Global Entrepreneurship Week, ‘Ahead in the Clouds: Is the Cloud the Future for UK Business?’

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Global Entrepreneurship Week discussion about whether The Cloud is a Boon or Bust for UK Business?

With 1,100 British businesses collapsing every day and banks still not altogether lending, surely the key opportunity for business growth is The Cloud. But does the Cloud really have a silver lining or could it rain all over the people it professes to help?

This issue and more is being discussed at ‘Ahead in the Clouds: Is the Cloud the Future for UK Business?’ a Champagne Breakfast at 7:45am-9:00am on Wednesday 26th November 2011 at the ‘skyline’ offices of Telemetry, 39th Floor, Tower 42, London, EC2N 1HQ.  This is one of the key events on during Global Entrepreneurship Week (14th-18th November 2011). Headling the is James Caan, former BBC Dragons’ Den star and private equity investor.

Mr. Caan is joined by Anne Boden, one of the world’s most recognised and respected figures in global banking; Rich Alvin, editor of Business Matters Magazine and expert on The Cloud and Eric Van Der Kleij, CEO, of the UK Government’s Tech City Investment Organisation. The talk is being hosted by Anthony Rushton, co-founder of Telemetry, ranked in the Top 10 fastest growing technology companies in the UK by the Sunday Times Tech Track 100.

“Cloud computing is completely changing the UK business landscape,” says James Caan, who utilises The Cloud for his private equity firm Hamilton Bradshaw and has just released his own Business Secrets App for iPhone and Google Android.

For start-ups, cloud services’ primary appeal is in sparing start up businesses the expense of building and hosting their own information technology.

 

The Cloud also allows small businesses and start-ups to operate on an equal playing field with multinationals.

 

“A business that would traditionally need one to three million pounds to launch, now with The Cloud might you only need £5,000-£10,000 to really fly,” says James Caan, “because cloud computing uses economies of scale. Cloud computing’s pay-as-you-grow scalable business model turns the traditional approach to enterprise IT upside down.”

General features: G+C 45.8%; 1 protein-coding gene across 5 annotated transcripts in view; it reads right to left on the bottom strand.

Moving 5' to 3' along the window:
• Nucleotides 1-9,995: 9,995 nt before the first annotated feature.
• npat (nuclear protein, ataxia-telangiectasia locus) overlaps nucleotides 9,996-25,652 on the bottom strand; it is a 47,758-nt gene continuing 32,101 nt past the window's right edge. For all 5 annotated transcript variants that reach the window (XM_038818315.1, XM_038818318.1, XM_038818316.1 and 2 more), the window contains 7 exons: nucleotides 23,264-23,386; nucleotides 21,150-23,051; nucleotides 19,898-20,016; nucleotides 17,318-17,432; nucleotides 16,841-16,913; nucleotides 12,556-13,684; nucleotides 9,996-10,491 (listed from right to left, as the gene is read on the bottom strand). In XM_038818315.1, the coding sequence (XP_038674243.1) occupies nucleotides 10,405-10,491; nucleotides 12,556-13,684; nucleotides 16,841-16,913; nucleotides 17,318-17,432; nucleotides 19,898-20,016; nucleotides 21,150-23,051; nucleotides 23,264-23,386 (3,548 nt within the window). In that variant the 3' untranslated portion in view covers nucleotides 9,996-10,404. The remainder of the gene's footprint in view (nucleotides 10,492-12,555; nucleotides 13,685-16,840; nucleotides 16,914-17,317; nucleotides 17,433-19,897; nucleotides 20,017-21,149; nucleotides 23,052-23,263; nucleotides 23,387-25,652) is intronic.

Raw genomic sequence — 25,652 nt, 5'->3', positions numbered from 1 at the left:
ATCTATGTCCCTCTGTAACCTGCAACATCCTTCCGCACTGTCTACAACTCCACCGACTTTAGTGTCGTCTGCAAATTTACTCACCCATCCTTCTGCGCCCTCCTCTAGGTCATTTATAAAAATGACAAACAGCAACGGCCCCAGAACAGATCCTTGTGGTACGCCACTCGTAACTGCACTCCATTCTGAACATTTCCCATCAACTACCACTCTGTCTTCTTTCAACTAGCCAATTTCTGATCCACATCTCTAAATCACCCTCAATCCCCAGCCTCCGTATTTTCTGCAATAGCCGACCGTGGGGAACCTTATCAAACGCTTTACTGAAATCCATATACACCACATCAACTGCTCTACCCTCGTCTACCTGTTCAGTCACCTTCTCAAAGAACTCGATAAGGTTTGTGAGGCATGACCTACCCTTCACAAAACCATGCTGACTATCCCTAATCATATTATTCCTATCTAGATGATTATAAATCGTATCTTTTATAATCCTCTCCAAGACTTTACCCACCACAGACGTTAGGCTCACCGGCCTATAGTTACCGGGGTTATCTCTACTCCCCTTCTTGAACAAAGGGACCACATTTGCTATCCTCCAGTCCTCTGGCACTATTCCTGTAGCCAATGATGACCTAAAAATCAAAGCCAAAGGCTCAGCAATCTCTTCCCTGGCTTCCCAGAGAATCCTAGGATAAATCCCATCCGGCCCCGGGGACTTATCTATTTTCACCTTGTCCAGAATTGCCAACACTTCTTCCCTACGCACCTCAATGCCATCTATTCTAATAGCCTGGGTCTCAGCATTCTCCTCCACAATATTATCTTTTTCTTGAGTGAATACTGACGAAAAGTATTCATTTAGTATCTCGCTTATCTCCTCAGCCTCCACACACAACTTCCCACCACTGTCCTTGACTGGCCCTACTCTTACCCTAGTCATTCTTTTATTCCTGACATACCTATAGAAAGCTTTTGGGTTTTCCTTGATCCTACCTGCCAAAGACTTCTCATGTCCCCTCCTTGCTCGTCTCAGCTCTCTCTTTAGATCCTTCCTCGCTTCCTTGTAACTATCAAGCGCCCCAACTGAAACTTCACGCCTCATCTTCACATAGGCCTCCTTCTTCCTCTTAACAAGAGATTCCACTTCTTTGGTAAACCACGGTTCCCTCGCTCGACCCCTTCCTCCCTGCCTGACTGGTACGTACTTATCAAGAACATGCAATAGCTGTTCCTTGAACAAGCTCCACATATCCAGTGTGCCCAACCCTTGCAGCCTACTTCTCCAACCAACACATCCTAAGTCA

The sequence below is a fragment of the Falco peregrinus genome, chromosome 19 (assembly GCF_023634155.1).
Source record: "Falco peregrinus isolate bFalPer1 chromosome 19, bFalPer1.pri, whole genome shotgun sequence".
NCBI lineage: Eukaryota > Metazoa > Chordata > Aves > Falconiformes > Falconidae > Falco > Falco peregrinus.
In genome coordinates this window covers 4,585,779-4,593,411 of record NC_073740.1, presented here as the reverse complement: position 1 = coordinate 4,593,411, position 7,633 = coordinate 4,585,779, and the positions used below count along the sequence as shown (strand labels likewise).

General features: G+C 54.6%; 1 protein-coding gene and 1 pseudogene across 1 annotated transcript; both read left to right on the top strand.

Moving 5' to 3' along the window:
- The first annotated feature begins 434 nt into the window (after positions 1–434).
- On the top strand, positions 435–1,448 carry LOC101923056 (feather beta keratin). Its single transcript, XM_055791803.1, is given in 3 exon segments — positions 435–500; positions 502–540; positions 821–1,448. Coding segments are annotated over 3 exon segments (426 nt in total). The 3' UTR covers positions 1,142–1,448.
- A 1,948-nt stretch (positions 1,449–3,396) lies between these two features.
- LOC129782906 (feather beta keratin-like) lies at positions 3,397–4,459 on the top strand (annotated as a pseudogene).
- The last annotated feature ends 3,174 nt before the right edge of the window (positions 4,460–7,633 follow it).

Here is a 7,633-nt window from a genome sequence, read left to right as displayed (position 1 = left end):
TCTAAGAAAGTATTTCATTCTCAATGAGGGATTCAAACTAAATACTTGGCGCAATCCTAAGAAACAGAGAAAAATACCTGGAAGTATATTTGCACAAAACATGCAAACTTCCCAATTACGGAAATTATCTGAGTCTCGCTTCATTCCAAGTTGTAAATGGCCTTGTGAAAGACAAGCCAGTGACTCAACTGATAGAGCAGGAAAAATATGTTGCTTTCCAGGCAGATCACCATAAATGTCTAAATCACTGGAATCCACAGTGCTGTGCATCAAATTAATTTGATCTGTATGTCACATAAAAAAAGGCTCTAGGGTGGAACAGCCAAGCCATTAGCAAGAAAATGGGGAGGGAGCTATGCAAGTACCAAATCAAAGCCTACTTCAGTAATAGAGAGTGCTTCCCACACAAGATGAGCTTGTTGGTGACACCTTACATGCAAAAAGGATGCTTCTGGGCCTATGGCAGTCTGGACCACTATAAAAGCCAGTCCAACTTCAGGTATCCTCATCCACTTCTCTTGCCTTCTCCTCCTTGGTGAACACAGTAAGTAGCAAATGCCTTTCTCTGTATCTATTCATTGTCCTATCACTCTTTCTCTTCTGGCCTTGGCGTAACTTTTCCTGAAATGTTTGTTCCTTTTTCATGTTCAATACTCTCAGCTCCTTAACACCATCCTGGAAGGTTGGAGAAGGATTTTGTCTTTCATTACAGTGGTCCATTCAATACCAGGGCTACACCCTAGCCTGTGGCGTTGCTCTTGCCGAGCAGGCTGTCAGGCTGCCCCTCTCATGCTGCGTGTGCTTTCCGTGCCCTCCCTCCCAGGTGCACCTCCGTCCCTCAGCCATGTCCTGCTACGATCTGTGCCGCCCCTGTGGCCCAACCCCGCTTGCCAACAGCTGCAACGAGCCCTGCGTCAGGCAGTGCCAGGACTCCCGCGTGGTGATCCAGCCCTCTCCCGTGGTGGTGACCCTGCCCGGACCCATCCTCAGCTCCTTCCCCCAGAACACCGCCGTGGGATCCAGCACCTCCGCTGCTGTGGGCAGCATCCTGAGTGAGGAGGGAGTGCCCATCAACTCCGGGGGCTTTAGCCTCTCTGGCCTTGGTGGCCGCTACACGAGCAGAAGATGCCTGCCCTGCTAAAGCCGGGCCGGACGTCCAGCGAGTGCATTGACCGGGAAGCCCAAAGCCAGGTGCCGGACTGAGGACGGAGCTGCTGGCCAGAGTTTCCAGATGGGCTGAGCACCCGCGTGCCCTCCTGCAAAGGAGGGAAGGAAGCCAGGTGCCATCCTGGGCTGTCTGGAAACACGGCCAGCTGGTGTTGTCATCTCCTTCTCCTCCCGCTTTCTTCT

UK businesses are stampeding into The Cloud as a result. According to a Virgin Media Business survey of 5,000 UK businesses, 66% label technology as vital to the success of their business – with 32% of business leaders saying Cloud Computing is the most valued aspect.

According to Caan, “what’s very useful to me as an entrepreneur is that cloud computing enables information and data access anywhere in the world, as long as there is an internet connection. I was recently abroad and I wanted to show my colleague some fairly large documents. I was able to access the files and information within minutes. Importantly, Companies no longer need to have large bulky archives with all their databases written on papers. Cloud computing enables all this information to be stored online in a digital format, with no real limitations on size”.

 

As well as start-up businesses using private and public Cloud services provided by the likes of Google Docs, Amazon Web Services, Apple iCloud and Microsoft, multinationals are equally adopting a ‘Cloud First’ strategy. Key proponents include Netflix, News International, NASA, Mothercare, Morgan Stanley, Barclays Bank, HSBC. Infact over 50% of blue chip multi-nationals have cloud usage already for either IaaS (Infrastructure as a Service) or SaaS (Software as a Service). In some companies, they are almost 70-80% virtualised. The UK government is in on the cost savings provided by The Cloud, following in the footsteps of the USA. George Osbourne has just announced the G-Cloud (or government cloud) will see over 50% of government IT spending move to cloud computing by 2015.